Navigating the smaller batch market

March 5, 2024
Pharma innovators are using technology to meet the unique demands of today’s small scale era

Over the last several decades, there have been significant scientific discoveries in fields such as immunology, disease profiles (including various types of cancers), genetic sequencing, virology and more. The pharma industry has used these key scientific discoveries to develop novel therapeutics that target the specific nature of a disease to meet previously underserved or unserved patient populations. From mapping the first human genome in 2001 to delivering novel medical technologies based on gene modifications today, the industry has transformed at a pace never seen before in history.

Today’s new therapies are more sophisticated and more targeted in comparison to the blockbuster one-size-fits-all medications of the past. Whether a therapy is developed for a specific patient population, such as patients with a specific genetic marker, or a therapy is using cells captured from an individual patient (e.g., autologous cell therapy), smaller batch sizes are required to meet the scale of these targeted therapies.

Additionally, to circumvent the supply chain challenges felt worldwide starting in 2020, many governments and companies are adjusting their national policies and market strategies to ensure a secure supply by creating more regional or local manufacturing capabilities. This also means smaller batch sizes than the former blockbusters.

To adjust to these smaller scale needs, companies are building more multi-product manufacturing facilities. This includes both traditional biopharmaceutical companies, as well as contract development and manufacturing organizations (CDMOs). As part of the transformation driven by these product markets, the needs in the process development and manufacturing areas have also been intensifying and changing. These and other developments are calling for smaller batches, necessitating new solutions.

Planning a path forward

While modern trends drive the industry toward smaller batches, especially for new products, many of the traditional facility requirements to develop and manufacture these types of products remain. However, there are some noteworthy challenges in this market space. With many batches of smaller sizes and multiple products in a facility come business requirements for managing more recipes, records, changeovers, technology transfers, equipment, batches, materials, logs, data with context, and other factors.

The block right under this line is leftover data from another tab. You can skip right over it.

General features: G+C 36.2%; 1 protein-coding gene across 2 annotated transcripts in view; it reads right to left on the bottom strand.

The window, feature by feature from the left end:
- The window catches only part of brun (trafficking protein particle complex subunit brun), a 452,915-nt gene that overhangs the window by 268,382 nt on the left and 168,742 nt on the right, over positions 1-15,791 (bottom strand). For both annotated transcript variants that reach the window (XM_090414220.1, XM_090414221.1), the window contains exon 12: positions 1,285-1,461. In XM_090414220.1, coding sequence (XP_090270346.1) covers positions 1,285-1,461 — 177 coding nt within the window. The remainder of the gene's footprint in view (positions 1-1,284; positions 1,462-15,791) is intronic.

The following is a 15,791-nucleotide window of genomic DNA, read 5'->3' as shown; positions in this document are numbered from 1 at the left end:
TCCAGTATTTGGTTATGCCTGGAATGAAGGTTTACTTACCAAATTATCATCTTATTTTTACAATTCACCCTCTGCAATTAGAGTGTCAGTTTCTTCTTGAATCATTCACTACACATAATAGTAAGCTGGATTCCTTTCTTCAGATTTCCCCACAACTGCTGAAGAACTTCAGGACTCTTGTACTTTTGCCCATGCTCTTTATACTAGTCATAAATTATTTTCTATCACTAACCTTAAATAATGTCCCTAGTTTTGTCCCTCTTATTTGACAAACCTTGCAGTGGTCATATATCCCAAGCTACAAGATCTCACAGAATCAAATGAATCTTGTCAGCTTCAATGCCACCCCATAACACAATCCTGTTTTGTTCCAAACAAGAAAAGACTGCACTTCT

Today’s most successful small batch manufacturers are categorizing these needs into three key strategic areas — capturing process knowledge, managing the transfer process and tracking the batches — while pairing the key needs in each of these areas with the associated enabling technologies to help them meet the increased demands of the small batch era.

Capturing process knowledge

Whether a facility is using experimental data from process development or data from a manufacturing process, making the contextualized data available at the right time for key decisions is critical. In the small batch world, the number of batches is significantly increased, which means that more data with context must be aggregated.

Capturing the knowledge about a product and defining the associated process is necessary for licensing. Yet, that same knowledge is also useful for developing new products with similar unit operations, or on the same platform, to share learnings from successes and failures, for transferring knowledge to support multiple manufacturing locations 

And for managing the life cycle of the product (e.g., continued process verification, assessing deviations, evaluating potential changes, etc.). In the small batch world, these needs are intensified.

Several core technologies can be used to address these needs. Data collection, contextualization and aggregation tools are useful to make data available to scientists, operators, quality personnel and others in near-real time, with the ability to view data from experiments and batches across the globe. Process knowledge management solutions can be used for capturing and maintaining a master platform for storing manufacturing process flows, along with related data, such as critical process parameters (CPPs), critical quality attributes (CQAs) and other data sets (Exhibit 1).